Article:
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Edorium Journal of

Surgery

 
     
Original Article
 
Truncal neuralgia in diabetic patients: An ignored cause of abdominal pain
Mohamed Lotfy1, Hazem N. Ashri1, Mostafa M. Khairy1
1MD, Department of Surgery, Faculty of Medicine, Zagazig University, Egypt

Article ID: 100019S05ML2017
doi:10.5348/S05-2017-19-OA-3

Address correspondence to:
Mohamed Lotfy
Department of Surgery, Faculty of Medicine
Zagazig University
Egypt

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How to cite this article
Lotfy M, Ashri HN, Khairy MM. Truncal neuralgia in diabetic patients: An ignored cause of abdominal pain. Edorium J Surg 2017;4:14–17.


ABSTRACT

Aims: We aim to study diabetic patients, with abdominal pain and neuralgia somewhere else in their bodies, and search for the relation between their abdominal pain and the lower intercostal neuralgia (T7–11 and subcostal).
Methods: Between July 2016 and February 2017 this study was carried out in the emergency department, Zagazig University Hospital. Twenty-three patients were subjected to this study and divided into (group A = 15 patients had right upper abdominal pain) and (group B = 8 patients had right lower abdominal pain). This grouping was not created for comparative reasons, it was done because we were studying the abdominal pain in two different anatomical regions.
Results: In group A, Carnett’s sign was positive in 13 patients and equivocal in two patients (these two patients were operated for cholecystectomy). After strict blood glucose control and starting the neuropathy treatment 13 patients’ symptoms improved. The other two patients developed pyrexia, leukocytosis and high liver enzymes and the diagnosis of acalculous cholecystitis was established. Patients stayed in the hospital for four days (mean) (range 3–6 days). In group B, Carnett’s sign was positive in seven patients and equivocal in one patient (operated for appendectomy). After strict blood glucose control and starting the neuropathy treatment seven patients’ symptoms improved and pain diminished within the 1st 48 hours of admission. Patients stayed in the hospital for three days (mean) (range 2–4 days).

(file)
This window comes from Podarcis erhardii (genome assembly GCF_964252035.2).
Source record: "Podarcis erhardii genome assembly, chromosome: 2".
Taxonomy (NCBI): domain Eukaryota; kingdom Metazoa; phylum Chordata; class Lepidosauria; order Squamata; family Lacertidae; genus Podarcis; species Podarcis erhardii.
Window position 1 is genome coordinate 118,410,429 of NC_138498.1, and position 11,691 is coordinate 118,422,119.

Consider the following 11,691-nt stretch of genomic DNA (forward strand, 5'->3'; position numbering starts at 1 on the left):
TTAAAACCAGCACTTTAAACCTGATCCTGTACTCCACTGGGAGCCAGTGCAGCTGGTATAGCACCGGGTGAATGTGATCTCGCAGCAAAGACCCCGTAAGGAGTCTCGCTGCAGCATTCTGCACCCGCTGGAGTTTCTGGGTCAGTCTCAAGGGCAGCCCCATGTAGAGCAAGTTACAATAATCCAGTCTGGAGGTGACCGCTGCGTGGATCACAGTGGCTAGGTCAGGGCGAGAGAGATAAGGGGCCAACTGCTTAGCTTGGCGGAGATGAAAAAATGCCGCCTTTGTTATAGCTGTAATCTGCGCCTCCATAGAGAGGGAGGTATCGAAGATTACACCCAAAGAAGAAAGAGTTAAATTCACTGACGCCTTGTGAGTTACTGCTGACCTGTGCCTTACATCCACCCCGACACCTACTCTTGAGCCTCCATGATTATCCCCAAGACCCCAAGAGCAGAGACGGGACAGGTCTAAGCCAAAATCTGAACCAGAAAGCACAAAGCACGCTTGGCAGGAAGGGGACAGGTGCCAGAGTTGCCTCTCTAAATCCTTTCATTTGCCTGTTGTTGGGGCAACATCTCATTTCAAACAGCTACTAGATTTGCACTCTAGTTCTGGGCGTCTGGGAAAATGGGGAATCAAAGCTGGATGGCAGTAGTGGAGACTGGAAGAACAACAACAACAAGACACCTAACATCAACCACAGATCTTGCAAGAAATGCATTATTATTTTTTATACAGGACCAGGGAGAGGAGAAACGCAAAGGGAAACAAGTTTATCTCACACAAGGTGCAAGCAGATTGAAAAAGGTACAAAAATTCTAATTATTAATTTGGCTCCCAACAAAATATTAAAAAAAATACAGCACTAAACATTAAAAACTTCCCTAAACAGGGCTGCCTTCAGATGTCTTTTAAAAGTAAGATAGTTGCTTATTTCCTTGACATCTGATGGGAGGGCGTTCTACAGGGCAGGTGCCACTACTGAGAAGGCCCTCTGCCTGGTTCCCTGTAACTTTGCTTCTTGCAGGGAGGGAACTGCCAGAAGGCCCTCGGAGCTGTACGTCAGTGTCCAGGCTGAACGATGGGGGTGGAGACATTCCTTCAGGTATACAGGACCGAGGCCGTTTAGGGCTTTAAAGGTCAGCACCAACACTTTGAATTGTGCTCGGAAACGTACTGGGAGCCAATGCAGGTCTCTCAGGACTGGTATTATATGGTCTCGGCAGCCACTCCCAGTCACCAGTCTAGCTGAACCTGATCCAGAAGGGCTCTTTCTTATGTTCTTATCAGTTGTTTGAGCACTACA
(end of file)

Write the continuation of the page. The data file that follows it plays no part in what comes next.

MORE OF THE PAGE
Conclusion: Truncal neuralgia is a probable cause of abdominal pain especially in diabetics suffering from polyneuropathy somewhere else in their bodies. Truncal neuralgia should be put in the surgeon’s mind when managing any diabetic patient with abdominal pain of unrevealed aetiology by the usually used investigations.


Keywords: Abdominal pain, Diabetic, Truncal neuralgia

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Author Contributions
Mohamed Lotfy – Substantial contributions to conception and design, Acquisition of data, Analysis and interpretation of data, Drafting the article, Revising it critically for important intellectual content, Final approval of the version to be published
Hazem N. Ashry – Substantial contributions to conception and design, Analysis and interpretation of data, Revising it critically for important intellectual content, Final approval of the version to be published
Mostafa M. Khairy – Substantial contributions to conception and design, Analysis and interpretation of data, Revising it critically for important intellectual content, Final approval of the version to be published
Guarantor of submission
The corresponding author is the guarantor of submission.
Source of support
None
Conflict of interest
Authors declare no conflict of interest.
Copyright
© 2017 Mohamed Lotfy et al. This article is distributed under the terms of Creative Commons Attribution License which permits unrestricted use, distribution and reproduction in any medium provided the original author(s) and original publisher are properly credited. Please see the copyright policy on the journal website for more information.





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